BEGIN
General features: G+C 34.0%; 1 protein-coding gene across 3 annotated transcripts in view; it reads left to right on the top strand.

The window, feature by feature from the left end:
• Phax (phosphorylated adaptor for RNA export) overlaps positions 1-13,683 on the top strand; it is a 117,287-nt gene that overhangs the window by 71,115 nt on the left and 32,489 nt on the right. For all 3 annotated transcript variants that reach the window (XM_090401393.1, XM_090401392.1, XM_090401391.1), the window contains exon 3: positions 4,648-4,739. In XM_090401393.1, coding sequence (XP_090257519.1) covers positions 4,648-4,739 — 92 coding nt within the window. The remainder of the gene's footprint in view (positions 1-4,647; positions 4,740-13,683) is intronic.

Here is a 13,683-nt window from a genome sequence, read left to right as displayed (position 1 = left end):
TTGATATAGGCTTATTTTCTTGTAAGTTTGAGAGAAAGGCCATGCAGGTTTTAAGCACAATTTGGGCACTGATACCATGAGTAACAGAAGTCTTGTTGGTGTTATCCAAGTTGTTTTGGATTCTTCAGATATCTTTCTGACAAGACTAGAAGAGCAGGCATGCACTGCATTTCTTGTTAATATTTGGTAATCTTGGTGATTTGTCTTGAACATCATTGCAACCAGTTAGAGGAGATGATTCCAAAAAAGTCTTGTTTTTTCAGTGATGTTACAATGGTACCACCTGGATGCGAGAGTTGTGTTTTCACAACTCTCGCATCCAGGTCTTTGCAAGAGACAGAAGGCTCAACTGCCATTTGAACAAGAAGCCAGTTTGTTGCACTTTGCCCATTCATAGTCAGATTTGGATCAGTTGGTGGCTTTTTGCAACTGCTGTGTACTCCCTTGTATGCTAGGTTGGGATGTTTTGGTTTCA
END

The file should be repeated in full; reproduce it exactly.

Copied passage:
General features: G+C 34.0%; 1 protein-coding gene across 3 annotated transcripts in view; it reads left to right on the top strand.

The window, feature by feature from the left end:
• Phax (phosphorylated adaptor for RNA export) overlaps positions 1-13,683 on the top strand; it is a 117,287-nt gene that overhangs the window by 71,115 nt on the left and 32,489 nt on the right. For all 3 annotated transcript variants that reach the window (XM_090401393.1, XM_090401392.1, XM_090401391.1), the window contains exon 3: positions 4,648-4,739. In XM_090401393.1, coding sequence (XP_090257519.1) covers positions 4,648-4,739 — 92 coding nt within the window. The remainder of the gene's footprint in view (positions 1-4,647; positions 4,740-13,683) is intronic.

Here is a 13,683-nt window from a genome sequence, read left to right as displayed (position 1 = left end):
TTGATATAGGCTTATTTTCTTGTAAGTTTGAGAGAAAGGCCATGCAGGTTTTAAGCACAATTTGGGCACTGATACCATGAGTAACAGAAGTCTTGTTGGTGTTATCCAAGTTGTTTTGGATTCTTCAGATATCTTTCTGACAAGACTAGAAGAGCAGGCATGCACTGCATTTCTTGTTAATATTTGGTAATCTTGGTGATTTGTCTTGAACATCATTGCAACCAGTTAGAGGAGATGATTCCAAAAAAGTCTTGTTTTTTCAGTGATGTTACAATGGTACCACCTGGATGCGAGAGTTGTGTTTTCACAACTCTCGCATCCAGGTCTTTGCAAGAGACAGAAGGCTCAACTGCCATTTGAACAAGAAGCCAGTTTGTTGCACTTTGCCCATTCATAGTCAGATTTGGATCAGTTGGTGGCTTTTTGCAACTGCTGTGTACTCCCTTGTATGCTAGGTTGGGATGTTTTGGTTTCA